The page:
Too tall, too short, or just right? What is that “perfect height” to leave pastures going into winter? It can be useful to vary your pasture heights depending on how the paddocks will be used over the winter and in the spring.
We are defining a tightly grazed pasture as having a residual height of 3-4 inches after the final grazing pass in the fall. Why would you want to graze the pastures this low? Areas grazed to 3-4 inches tall will be slightly stunted in the spring compared to areas left taller. This can be an advantage if you are planning on frost seeding in February-March. This can also be a good height to interseed in in the fall. The shorter grass will work well to drill into and its slowed growth will allow extra time for the new seedlings to get up and growing in the spring. We do not recommend doing this to all of your pastures as it can cause some stress to the stand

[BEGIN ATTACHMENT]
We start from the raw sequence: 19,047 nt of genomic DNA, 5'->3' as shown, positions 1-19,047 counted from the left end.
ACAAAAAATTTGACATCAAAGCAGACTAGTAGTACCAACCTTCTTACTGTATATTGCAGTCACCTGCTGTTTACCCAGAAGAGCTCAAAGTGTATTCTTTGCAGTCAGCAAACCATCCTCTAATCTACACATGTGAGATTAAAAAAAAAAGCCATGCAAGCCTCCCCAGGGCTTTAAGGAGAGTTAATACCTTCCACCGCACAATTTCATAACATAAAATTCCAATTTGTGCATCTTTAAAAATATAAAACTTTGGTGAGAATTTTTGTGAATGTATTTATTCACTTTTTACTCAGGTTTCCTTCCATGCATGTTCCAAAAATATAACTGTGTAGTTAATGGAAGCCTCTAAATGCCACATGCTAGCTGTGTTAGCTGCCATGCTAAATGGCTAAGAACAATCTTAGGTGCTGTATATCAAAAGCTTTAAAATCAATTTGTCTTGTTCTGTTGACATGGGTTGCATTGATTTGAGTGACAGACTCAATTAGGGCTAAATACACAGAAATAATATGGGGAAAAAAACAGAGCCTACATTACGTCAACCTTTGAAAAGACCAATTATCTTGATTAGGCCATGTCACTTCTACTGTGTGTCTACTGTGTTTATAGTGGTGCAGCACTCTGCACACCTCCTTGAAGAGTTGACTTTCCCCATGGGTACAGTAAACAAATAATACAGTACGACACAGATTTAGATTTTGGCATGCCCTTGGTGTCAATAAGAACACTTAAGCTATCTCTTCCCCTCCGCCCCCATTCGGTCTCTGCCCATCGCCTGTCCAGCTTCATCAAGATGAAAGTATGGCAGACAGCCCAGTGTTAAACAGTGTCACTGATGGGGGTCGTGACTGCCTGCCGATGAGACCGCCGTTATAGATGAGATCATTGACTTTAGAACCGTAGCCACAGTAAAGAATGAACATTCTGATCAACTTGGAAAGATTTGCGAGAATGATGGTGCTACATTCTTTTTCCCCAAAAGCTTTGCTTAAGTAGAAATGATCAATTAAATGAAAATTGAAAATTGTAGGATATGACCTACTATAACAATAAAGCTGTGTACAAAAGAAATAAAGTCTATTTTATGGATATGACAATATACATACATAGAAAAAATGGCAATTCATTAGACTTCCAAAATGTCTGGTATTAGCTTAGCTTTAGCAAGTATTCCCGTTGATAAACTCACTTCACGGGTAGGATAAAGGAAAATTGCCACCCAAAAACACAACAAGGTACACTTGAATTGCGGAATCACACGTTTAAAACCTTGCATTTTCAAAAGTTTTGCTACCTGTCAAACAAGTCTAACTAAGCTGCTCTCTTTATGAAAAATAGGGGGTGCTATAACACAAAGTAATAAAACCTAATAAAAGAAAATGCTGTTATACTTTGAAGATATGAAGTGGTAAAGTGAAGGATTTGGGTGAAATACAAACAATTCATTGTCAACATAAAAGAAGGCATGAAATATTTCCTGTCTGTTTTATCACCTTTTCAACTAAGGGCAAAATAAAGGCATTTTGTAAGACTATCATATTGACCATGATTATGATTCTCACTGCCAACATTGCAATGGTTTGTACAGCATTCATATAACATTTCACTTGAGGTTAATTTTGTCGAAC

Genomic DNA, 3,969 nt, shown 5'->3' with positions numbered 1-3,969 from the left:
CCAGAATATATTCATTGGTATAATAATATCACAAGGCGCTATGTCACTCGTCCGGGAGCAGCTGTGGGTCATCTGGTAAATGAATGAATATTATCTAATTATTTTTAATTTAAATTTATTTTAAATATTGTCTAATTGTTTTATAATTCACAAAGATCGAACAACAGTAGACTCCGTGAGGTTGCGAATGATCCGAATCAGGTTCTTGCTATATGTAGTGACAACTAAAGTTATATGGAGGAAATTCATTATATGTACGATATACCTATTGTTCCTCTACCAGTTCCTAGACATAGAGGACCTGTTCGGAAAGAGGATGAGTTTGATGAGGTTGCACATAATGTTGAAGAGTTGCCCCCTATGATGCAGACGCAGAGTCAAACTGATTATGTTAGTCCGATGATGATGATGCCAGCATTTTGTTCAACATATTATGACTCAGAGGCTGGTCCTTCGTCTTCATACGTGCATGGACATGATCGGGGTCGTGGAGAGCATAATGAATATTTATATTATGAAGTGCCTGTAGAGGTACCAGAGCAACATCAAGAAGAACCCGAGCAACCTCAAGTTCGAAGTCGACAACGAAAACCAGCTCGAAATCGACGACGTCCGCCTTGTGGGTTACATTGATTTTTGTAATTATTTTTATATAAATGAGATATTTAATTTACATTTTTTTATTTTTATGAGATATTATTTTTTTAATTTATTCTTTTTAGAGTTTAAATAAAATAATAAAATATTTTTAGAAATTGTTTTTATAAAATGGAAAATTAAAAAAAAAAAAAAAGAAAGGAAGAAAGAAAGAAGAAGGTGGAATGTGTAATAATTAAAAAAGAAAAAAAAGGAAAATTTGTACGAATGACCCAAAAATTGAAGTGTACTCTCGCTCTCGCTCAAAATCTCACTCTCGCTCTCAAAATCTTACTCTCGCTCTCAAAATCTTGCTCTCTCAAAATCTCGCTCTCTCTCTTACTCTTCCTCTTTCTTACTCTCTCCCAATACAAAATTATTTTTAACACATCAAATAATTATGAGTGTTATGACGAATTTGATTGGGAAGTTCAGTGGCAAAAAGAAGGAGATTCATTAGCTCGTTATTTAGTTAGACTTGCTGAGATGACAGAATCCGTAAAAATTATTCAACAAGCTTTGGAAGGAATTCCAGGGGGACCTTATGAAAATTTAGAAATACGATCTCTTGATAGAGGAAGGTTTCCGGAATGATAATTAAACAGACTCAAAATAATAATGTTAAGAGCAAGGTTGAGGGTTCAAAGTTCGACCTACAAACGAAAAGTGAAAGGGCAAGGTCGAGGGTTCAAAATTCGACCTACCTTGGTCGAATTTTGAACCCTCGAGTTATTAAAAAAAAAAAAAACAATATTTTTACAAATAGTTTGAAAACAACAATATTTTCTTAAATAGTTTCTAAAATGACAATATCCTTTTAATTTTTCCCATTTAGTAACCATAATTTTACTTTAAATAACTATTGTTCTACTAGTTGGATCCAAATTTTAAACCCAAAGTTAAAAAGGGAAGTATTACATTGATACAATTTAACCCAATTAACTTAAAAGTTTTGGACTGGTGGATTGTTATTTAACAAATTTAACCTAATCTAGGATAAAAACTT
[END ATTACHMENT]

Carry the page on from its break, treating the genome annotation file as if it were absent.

A “medium” height pasture would have a height of 4-6 inches after grazing in the fall. This is the preferred height for most pastures going into winter. This leaves enough residual that the grass will not pull from all its reserves going into the winter. The ground will be sufficiently covered to go through the winter and it will have enough height for spring growth to be jump started. Plan on leaving pastures that will be grazed late spring to early summer at this medium height this fall.
We would call a pasture that has 6-8 inches of remaining stubble “tall.” After the final pass of grazing in the fall, we do not recommend many pastures be taller than this unless you are stockpiling certain paddocks. If an area is taller and is not grazed before snowfall, air can be sealed out and cause snow molds. Areas left at 6-8 inches can kick start their growth quickly in the spring providing your earliest grazable paddocks.
Every pasture and management system is different, but consider these various heights as you get through your last passes of grazing this fall.